The second test is how the contribution Ada makes to the remarkable Analytical Engine idea. This was through the notes she added to the translation she made of a French description (by an Italian scientist) of Babbage's work. Lazy portraits of Ada portray her as a programmer - this clearly isn't true, though the notes include what could be considered the design for a program which appears to have been worked on with input from both of them. But the remarkable claim that Essinger makes - which in the first publication of this book led to the title A Female Genius - is that Ada understood what the Analytical Engine was, foreseeing the whole business of computing, while Babbage, it is claimed, hadn't a clue what the Analytical Engine could do, other than be a better calculator.
Although Essinger presents Ada's words in support of this, they are far too vague and woffly to be definitive, and where she does make a claim that is interpreted as being non-mathematical, she seems to be referring to the approach in (then) modern maths of using operators, which certainly resembles some computing ideas, but was quite separate. There is no doubt that Ada stresses how the Analytical Engine would be something new and transformative - but it seems a bizarre assertion that Babbage had no idea of what his own invention could do, while Ada was the only one to see it.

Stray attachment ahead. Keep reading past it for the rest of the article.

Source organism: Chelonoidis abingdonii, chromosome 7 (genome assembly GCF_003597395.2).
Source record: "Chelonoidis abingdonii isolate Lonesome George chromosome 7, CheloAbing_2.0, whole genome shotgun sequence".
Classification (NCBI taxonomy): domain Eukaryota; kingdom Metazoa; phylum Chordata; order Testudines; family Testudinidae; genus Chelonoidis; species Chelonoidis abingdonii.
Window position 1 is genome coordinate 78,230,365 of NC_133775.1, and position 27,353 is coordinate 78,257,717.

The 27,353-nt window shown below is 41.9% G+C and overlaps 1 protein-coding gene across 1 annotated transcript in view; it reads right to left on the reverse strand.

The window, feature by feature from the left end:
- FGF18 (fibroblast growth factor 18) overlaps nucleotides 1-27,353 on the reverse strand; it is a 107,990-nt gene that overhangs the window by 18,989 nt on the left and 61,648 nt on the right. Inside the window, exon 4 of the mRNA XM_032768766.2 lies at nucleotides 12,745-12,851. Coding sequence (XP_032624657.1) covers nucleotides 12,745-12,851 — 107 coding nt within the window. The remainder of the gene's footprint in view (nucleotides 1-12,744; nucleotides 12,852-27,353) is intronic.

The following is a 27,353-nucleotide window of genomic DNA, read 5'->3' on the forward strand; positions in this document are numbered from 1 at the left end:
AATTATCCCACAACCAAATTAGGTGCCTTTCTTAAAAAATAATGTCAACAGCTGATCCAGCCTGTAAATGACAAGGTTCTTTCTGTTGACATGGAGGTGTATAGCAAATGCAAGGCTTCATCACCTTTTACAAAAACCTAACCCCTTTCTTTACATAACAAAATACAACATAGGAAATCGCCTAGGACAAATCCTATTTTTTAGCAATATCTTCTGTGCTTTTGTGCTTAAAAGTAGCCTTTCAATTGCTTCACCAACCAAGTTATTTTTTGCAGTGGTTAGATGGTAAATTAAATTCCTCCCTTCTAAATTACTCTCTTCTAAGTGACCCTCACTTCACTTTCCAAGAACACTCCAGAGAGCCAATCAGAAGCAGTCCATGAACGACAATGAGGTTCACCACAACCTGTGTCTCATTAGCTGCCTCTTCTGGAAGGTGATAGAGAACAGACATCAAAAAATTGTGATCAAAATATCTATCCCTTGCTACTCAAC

There is also a classic example of oversell when Essinger claims that Ada 'foresaw the digitisation of music as CDs...' This is because Ada remarked that supposing the 'fundamental relations of pitched sounds in the science of harmony and of musical composition were susceptible to [the Engine's] expression and adaptations, the engine might compose elaboration and scientific pieces of music...' This is not about the optical storage of music data, but about mechanising the kind of mathematical approach Bach, for example, had played with in his work.
(I can't avoid also flagging up a strange bit of history of science, totally unconnected to Ada. When Essinger is describing the eventual development of computing, he remarks 'The dream began to start coming true in 1881, when a young engineer, William J. Hammer, who was working at Thomas Edison's laboratory at Menlo Park, New Jersey, made an accidental discovery that turned out to be of great importance. He discovered an inexplicable current in an evacuated vacuum tube that turned out to lead to the discovery of electrons.' Yet Crookes and others had already made wide investigations of cathode rays in the 1870s - this seems an odd re-write of history.)
Am I convinced, as the subtitle says, that Ada 'launched the digital age through the poetry of numbers'? No, not at all. She put a lot of effort into explaining and speculating on the application of a failed piece of technology. But she didn't launch anything, and certainly not the digital age. However, despite the book's flaws in emphasis (and an occasional tendency to use over-long quotes from the tedious writing style of the period), this is an entertaining biography of Ada Lovelace, and though it is in danger of over-emphasising her role, after so many years when women's real contributions were overlooked, such a response is hardly surprising.